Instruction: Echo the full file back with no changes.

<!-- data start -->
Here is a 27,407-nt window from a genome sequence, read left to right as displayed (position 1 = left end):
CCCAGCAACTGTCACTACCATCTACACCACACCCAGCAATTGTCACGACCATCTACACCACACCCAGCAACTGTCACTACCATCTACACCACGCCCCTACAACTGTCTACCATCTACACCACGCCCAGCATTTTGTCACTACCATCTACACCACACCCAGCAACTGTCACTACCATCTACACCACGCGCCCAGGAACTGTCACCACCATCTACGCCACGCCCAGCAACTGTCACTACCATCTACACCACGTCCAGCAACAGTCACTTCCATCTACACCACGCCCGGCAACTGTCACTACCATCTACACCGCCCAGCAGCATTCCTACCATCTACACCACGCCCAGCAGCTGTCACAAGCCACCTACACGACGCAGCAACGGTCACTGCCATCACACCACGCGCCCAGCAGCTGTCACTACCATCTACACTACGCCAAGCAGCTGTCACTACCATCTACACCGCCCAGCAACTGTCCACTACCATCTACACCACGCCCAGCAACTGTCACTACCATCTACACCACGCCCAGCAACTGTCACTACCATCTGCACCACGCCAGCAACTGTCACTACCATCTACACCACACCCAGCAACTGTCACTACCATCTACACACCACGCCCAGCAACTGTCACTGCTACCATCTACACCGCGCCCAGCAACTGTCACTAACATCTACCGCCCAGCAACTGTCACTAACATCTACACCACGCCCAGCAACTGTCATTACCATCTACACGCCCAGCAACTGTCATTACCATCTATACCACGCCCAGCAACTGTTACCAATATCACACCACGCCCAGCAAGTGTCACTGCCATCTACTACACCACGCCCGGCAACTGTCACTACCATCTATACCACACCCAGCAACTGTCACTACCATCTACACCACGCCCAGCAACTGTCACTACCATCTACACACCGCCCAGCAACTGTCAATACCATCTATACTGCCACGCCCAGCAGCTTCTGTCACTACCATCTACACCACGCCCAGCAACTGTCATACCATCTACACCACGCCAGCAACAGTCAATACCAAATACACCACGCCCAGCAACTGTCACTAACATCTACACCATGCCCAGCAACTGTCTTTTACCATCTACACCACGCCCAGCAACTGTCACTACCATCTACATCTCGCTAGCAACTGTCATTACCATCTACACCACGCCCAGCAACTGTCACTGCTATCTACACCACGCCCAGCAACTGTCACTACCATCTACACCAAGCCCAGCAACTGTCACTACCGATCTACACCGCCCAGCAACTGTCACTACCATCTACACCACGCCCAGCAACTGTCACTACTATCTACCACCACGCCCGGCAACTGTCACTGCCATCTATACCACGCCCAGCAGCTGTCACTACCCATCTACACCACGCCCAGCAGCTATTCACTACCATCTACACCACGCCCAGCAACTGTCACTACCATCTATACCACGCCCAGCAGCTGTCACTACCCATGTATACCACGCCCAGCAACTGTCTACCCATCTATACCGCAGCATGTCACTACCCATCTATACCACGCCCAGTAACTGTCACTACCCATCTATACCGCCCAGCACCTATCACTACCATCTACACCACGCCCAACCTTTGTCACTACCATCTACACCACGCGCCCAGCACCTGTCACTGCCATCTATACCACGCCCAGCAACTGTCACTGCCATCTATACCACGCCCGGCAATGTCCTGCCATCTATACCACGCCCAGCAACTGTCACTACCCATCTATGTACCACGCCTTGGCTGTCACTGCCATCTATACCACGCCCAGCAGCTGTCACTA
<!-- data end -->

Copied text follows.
Here is a 27,407-nt window from a genome sequence, read left to right as displayed (position 1 = left end):
CCCAGCAACTGTCACTACCATCTACACCACACCCAGCAATTGTCACGACCATCTACACCACACCCAGCAACTGTCACTACCATCTACACCACGCCCCTACAACTGTCTACCATCTACACCACGCCCAGCATTTTGTCACTACCATCTACACCACACCCAGCAACTGTCACTACCATCTACACCACGCGCCCAGGAACTGTCACCACCATCTACGCCACGCCCAGCAACTGTCACTACCATCTACACCACGTCCAGCAACAGTCACTTCCATCTACACCACGCCCGGCAACTGTCACTACCATCTACACCGCCCAGCAGCATTCCTACCATCTACACCACGCCCAGCAGCTGTCACAAGCCACCTACACGACGCAGCAACGGTCACTGCCATCACACCACGCGCCCAGCAGCTGTCACTACCATCTACACTACGCCAAGCAGCTGTCACTACCATCTACACCGCCCAGCAACTGTCCACTACCATCTACACCACGCCCAGCAACTGTCACTACCATCTACACCACGCCCAGCAACTGTCACTACCATCTGCACCACGCCAGCAACTGTCACTACCATCTACACCACACCCAGCAACTGTCACTACCATCTACACACCACGCCCAGCAACTGTCACTGCTACCATCTACACCGCGCCCAGCAACTGTCACTAACATCTACCGCCCAGCAACTGTCACTAACATCTACACCACGCCCAGCAACTGTCATTACCATCTACACGCCCAGCAACTGTCATTACCATCTATACCACGCCCAGCAACTGTTACCAATATCACACCACGCCCAGCAAGTGTCACTGCCATCTACTACACCACGCCCGGCAACTGTCACTACCATCTATACCACACCCAGCAACTGTCACTACCATCTACACCACGCCCAGCAACTGTCACTACCATCTACACACCGCCCAGCAACTGTCAATACCATCTATACTGCCACGCCCAGCAGCTTCTGTCACTACCATCTACACCACGCCCAGCAACTGTCATACCATCTACACCACGCCAGCAACAGTCAATACCAAATACACCACGCCCAGCAACTGTCACTAACATCTACACCATGCCCAGCAACTGTCTTTTACCATCTACACCACGCCCAGCAACTGTCACTACCATCTACATCTCGCTAGCAACTGTCATTACCATCTACACCACGCCCAGCAACTGTCACTGCTATCTACACCACGCCCAGCAACTGTCACTACCATCTACACCAAGCCCAGCAACTGTCACTACCGATCTACACCGCCCAGCAACTGTCACTACCATCTACACCACGCCCAGCAACTGTCACTACTATCTACCACCACGCCCGGCAACTGTCACTGCCATCTATACCACGCCCAGCAGCTGTCACTACCCATCTACACCACGCCCAGCAGCTATTCACTACCATCTACACCACGCCCAGCAACTGTCACTACCATCTATACCACGCCCAGCAGCTGTCACTACCCATGTATACCACGCCCAGCAACTGTCTACCCATCTATACCGCAGCATGTCACTACCCATCTATACCACGCCCAGTAACTGTCACTACCCATCTATACCGCCCAGCACCTATCACTACCATCTACACCACGCCCAACCTTTGTCACTACCATCTACACCACGCGCCCAGCACCTGTCACTGCCATCTATACCACGCCCAGCAACTGTCACTGCCATCTATACCACGCCCGGCAATGTCCTGCCATCTATACCACGCCCAGCAACTGTCACTACCCATCTATGTACCACGCCTTGGCTGTCACTGCCATCTATACCACGCCCAGCAGCTGTCACTA